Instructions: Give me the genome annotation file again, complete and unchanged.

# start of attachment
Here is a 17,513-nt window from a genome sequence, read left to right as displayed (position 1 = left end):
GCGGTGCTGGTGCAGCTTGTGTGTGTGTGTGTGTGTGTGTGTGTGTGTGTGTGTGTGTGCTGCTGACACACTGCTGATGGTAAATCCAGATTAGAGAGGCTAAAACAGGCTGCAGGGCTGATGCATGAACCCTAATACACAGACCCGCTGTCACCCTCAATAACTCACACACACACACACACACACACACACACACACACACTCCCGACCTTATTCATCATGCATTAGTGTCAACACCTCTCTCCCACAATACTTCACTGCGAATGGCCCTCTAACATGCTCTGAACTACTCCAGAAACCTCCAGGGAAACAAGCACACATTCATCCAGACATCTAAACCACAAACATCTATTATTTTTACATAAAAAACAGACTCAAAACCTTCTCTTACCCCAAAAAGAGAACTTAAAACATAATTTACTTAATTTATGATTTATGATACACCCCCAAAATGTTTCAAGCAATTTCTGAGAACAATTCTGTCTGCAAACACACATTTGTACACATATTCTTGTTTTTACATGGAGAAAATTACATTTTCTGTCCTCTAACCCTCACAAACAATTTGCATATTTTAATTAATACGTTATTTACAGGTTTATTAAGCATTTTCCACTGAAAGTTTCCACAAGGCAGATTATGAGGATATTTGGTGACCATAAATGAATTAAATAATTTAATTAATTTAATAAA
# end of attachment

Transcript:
Here is a 17,513-nt window from a genome sequence, read left to right as displayed (position 1 = left end):
GCGGTGCTGGTGCAGCTTGTGTGTGTGTGTGTGTGTGTGTGTGTGTGTGTGTGTGTGTGCTGCTGACACACTGCTGATGGTAAATCCAGATTAGAGAGGCTAAAACAGGCTGCAGGGCTGATGCATGAACCCTAATACACAGACCCGCTGTCACCCTCAATAACTCACACACACACACACACACACACACACACACACACACTCCCGACCTTATTCATCATGCATTAGTGTCAACACCTCTCTCCCACAATACTTCACTGCGAATGGCCCTCTAACATGCTCTGAACTACTCCAGAAACCTCCAGGGAAACAAGCACACATTCATCCAGACATCTAAACCACAAACATCTATTATTTTTACATAAAAAACAGACTCAAAACCTTCTCTTACCCCAAAAAGAGAACTTAAAACATAATTTACTTAATTTATGATTTATGATACACCCCCAAAATGTTTCAAGCAATTTCTGAGAACAATTCTGTCTGCAAACACACATTTGTACACATATTCTTGTTTTTACATGGAGAAAATTACATTTTCTGTCCTCTAACCCTCACAAACAATTTGCATATTTTAATTAATACGTTATTTACAGGTTTATTAAGCATTTTCCACTGAAAGTTTCCACAAGGCAGATTATGAGGATATTTGGTGACCATAAATGAATTAAATAATTTAATTAATTTAATAAA